SC issues new decision on jurisdiction of defamation cases
THE Supreme Court has ruled that a public official can file a defamation suit in the Regional Magistrates Court (RTC) where he performed his duties or in the province or city where the defamatory article was printed and published for the first time.
Thus, the SC rejected the petition for review filed by columnist Jerry Yap, editor-in-chief Gloria Galuno and broadcast director Edwin Alcala of Hataw seeking the reversal of the decisions rendered by the Manila RTC and the Court of appeal (CA) who rejected their request. to quash the defamation case filed against them by Senior Police Inspector Rosalino Ibay Jr.
The respondents sought the dismissal of the defamation case on the grounds of Manila’s lack of jurisdiction of the RTC.
They argued that the Manila RTC committed a gross abuse of power when it denied their motion to dismiss on March 9, 2016, which led to their impeachment being filed on April 13, 2016.
On May 6, 2016, the Court of Appeal (CA) upheld the Manila RTC decision, prompting journalists to take the case to the Supreme Court (SC).
The claimants argued before the SC that the Manila RTC lacked jurisdiction to try the case as the information did not indicate why it had been filed with that court.
They pointed out that the Manila RTC had no jurisdiction over the defamation case since Ibay was no longer assigned to Manila, as stated in the alleged defamatory article.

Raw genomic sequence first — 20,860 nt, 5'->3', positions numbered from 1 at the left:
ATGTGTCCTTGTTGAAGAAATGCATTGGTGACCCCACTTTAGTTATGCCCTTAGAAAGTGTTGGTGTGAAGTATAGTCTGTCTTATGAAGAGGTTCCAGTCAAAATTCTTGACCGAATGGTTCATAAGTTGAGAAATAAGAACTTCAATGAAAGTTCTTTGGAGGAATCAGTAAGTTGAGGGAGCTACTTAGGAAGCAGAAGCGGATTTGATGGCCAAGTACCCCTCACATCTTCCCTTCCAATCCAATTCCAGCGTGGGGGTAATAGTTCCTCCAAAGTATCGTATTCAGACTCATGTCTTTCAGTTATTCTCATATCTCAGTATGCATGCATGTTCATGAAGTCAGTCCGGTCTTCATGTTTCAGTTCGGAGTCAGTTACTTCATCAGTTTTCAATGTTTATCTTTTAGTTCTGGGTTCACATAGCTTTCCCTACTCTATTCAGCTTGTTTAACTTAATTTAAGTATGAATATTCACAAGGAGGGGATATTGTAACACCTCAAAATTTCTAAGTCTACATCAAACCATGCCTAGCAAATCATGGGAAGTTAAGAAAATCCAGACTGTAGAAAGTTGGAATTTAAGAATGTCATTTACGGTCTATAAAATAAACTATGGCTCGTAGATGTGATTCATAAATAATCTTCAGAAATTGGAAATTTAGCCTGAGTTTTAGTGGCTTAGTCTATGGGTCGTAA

In a 12-page decision written by Associate Justice Marvic Leonen, the Court’s Third Division upheld the decisions made by the Manila RTC and the CA.
She held that under Article 360 of the Revised Penal Code and based on her previous judgments, “when the aggrieved person is a public official, he may bring the action for defamation before the Regional Court of first instance of its seat, or in the province or city where the defamatory article was first printed and published.
“Contrary to the plaintiffs’ argument, a public official is not limited to filing a defamation suit in the city or province where he served. Here, it was not a jurisdictional defect if the defendant was still performing his duties in Manila when the articles were published, since the news alleged that the articles were “first printed and published in the city of Manila,” the court said.
The defamation case arose from an article published on October 3, 2014 by the claimants about a notorious drug trafficker in Tondo who had moved back and forth to prison when Ibay was still posted to the area. .
However, Judge Leonen called for the decriminalization of defamation, saying such a legal measure “is of dubious constitutionality” and “remains incompatible with our democratic values”.